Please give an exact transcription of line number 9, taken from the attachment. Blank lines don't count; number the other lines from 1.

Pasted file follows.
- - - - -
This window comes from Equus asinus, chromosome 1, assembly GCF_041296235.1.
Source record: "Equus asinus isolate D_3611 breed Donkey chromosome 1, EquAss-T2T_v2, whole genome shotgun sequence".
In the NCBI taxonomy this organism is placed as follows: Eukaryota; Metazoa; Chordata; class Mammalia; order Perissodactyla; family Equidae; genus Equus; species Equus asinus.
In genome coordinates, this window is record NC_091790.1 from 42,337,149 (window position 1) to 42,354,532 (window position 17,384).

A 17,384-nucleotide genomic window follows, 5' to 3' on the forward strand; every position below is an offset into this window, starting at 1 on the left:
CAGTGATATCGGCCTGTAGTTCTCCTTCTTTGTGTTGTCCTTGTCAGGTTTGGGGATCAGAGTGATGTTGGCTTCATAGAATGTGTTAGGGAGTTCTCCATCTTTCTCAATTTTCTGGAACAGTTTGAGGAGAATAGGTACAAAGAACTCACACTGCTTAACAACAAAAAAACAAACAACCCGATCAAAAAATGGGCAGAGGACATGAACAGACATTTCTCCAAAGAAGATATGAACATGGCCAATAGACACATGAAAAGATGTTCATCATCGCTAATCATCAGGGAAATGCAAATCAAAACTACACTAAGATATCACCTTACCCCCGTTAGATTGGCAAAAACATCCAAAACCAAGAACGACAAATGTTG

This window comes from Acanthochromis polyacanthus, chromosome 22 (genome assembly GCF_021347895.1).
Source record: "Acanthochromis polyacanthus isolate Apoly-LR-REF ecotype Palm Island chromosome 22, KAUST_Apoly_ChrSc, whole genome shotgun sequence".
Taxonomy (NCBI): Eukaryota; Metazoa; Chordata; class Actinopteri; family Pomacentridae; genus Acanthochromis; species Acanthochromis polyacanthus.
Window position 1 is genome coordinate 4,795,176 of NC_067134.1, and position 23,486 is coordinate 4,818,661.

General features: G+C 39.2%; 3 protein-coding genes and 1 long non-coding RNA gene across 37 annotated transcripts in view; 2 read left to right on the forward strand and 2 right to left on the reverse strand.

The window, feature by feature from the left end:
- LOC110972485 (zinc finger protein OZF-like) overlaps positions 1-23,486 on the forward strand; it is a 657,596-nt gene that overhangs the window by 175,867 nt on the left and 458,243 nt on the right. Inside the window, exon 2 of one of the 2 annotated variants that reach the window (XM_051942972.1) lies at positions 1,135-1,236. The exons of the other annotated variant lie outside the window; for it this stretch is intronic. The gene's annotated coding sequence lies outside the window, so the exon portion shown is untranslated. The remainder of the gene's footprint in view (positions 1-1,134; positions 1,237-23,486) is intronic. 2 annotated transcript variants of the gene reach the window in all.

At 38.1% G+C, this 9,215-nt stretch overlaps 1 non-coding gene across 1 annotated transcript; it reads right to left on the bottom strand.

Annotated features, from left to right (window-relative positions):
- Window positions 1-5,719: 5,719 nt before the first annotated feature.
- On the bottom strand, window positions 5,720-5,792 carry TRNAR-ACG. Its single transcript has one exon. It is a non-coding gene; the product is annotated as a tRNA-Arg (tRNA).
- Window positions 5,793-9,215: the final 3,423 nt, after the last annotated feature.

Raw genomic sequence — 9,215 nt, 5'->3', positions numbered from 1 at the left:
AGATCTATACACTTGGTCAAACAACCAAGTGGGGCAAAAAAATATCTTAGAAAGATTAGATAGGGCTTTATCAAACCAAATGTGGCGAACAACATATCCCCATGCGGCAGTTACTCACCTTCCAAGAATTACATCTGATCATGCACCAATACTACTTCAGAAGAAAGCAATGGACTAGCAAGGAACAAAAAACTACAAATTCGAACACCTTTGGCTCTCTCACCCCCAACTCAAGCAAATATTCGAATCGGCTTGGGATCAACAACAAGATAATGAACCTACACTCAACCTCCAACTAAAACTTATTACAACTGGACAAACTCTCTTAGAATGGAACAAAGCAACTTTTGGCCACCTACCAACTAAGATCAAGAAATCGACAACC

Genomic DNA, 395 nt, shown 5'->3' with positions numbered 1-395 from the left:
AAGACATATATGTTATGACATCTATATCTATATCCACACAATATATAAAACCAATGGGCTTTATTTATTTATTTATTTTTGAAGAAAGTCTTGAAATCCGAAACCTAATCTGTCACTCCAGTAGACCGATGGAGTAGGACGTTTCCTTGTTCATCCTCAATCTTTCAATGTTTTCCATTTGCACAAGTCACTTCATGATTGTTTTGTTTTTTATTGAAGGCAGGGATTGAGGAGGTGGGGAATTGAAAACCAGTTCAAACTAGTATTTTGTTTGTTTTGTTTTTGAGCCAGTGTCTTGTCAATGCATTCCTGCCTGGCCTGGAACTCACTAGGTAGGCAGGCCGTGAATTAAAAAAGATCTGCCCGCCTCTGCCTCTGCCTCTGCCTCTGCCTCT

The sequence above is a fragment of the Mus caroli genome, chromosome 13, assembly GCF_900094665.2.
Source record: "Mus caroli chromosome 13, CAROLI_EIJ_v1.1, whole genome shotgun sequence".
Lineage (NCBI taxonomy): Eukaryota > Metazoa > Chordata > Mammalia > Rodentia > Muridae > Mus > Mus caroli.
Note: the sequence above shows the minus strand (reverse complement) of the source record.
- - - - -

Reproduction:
Taxonomy (NCBI): Eukaryota; Metazoa; Chordata; class Actinopteri; family Pomacentridae; genus Acanthochromis; species Acanthochromis polyacanthus.